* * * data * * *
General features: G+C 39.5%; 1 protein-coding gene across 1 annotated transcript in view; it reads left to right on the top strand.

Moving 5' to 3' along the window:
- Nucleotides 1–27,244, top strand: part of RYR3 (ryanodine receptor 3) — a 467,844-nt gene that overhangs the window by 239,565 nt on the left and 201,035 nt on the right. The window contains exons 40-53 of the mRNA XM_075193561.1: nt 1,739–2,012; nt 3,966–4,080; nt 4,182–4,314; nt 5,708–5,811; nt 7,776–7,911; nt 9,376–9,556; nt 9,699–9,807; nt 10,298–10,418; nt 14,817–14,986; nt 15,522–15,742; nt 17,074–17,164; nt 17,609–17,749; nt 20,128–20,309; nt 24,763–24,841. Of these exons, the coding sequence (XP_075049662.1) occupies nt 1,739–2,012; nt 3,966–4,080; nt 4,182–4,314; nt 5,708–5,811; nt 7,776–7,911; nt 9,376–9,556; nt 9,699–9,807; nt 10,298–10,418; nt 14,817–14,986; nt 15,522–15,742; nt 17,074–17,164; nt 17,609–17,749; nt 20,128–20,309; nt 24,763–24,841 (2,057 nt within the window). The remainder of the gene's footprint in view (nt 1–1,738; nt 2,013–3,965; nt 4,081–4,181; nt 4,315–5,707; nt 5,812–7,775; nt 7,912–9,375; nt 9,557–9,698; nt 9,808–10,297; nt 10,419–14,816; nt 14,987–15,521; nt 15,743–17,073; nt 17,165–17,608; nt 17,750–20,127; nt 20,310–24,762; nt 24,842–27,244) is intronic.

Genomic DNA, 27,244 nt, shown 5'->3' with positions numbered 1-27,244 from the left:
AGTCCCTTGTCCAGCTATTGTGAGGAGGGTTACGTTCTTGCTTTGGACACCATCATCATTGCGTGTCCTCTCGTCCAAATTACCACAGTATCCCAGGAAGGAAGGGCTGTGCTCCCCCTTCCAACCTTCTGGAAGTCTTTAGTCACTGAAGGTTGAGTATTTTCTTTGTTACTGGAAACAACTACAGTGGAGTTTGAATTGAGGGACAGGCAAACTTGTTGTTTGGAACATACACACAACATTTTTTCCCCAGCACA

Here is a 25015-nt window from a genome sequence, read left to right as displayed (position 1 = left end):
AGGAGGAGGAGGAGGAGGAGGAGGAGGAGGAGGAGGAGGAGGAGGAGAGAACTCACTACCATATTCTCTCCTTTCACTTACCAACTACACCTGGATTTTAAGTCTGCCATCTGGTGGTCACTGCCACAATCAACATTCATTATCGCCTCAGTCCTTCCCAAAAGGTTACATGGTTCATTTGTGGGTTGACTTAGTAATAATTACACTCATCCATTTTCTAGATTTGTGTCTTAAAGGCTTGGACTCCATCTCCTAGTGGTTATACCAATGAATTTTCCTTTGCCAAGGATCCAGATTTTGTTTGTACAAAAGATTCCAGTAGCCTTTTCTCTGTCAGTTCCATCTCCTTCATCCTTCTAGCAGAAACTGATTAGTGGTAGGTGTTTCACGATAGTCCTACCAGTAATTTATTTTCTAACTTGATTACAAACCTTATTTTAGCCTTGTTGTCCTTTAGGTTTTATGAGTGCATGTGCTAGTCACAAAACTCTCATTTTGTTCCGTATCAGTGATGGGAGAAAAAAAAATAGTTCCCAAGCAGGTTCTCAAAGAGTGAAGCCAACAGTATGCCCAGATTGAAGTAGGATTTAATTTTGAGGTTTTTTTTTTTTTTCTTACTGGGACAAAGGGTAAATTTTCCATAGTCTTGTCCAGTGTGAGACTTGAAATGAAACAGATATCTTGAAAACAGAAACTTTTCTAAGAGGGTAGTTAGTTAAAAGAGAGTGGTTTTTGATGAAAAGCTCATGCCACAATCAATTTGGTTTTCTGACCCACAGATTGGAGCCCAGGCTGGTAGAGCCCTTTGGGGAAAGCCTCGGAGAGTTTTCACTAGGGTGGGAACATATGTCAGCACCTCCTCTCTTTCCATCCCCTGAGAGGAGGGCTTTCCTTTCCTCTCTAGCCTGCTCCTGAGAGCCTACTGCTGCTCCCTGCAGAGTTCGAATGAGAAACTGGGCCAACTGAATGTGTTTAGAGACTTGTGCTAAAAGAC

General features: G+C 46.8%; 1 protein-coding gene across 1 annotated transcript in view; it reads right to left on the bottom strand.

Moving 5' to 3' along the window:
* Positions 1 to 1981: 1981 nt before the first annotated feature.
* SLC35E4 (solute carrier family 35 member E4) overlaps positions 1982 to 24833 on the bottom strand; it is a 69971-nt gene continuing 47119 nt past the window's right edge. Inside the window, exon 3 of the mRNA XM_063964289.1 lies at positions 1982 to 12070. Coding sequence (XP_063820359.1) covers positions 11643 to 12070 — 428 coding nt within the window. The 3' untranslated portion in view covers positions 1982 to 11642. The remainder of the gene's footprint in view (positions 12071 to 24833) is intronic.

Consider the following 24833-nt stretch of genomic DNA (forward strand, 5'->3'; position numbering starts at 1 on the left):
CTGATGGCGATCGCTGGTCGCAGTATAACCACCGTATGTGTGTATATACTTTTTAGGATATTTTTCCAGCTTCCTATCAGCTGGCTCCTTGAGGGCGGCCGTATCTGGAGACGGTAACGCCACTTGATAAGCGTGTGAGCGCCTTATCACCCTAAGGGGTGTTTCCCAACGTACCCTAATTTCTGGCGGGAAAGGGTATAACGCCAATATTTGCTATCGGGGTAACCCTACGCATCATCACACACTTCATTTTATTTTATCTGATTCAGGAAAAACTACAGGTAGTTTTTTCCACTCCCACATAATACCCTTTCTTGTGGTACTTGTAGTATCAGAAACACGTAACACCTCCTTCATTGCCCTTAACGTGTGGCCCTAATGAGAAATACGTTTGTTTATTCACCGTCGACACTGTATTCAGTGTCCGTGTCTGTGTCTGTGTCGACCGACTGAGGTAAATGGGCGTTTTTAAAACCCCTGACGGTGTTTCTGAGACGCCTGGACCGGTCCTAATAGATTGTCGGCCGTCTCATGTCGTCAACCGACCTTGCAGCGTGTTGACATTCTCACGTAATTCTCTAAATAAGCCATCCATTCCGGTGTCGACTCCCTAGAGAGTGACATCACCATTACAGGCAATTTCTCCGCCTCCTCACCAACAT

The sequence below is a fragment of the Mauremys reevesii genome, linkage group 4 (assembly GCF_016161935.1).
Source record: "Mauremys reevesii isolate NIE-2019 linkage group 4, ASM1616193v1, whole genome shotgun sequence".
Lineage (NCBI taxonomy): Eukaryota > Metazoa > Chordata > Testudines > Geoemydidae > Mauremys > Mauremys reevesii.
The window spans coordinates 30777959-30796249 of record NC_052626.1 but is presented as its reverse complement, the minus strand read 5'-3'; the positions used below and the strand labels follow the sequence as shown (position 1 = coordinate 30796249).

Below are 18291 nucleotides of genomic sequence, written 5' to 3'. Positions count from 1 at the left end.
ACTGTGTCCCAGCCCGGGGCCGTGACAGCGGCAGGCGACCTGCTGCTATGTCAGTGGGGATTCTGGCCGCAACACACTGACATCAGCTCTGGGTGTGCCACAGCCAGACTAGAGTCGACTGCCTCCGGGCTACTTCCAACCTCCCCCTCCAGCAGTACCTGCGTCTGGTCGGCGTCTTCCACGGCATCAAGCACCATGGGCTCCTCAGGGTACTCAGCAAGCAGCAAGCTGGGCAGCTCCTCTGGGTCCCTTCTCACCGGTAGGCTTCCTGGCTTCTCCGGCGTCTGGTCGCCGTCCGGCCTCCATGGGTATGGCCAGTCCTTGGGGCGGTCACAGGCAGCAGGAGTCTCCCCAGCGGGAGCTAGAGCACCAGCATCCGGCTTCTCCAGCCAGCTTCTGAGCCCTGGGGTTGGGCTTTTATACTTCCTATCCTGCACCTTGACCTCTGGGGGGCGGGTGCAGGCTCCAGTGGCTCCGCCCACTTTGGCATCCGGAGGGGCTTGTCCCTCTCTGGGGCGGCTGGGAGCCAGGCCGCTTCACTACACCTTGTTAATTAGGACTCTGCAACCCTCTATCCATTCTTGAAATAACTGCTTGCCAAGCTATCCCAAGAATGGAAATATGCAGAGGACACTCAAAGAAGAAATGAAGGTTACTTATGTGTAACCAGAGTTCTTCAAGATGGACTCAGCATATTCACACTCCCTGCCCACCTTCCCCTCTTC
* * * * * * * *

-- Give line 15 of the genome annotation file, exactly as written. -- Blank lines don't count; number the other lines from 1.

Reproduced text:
Source record: "Mauremys reevesii isolate NIE-2019 linkage group 4, ASM1616193v1, whole genome shotgun sequence".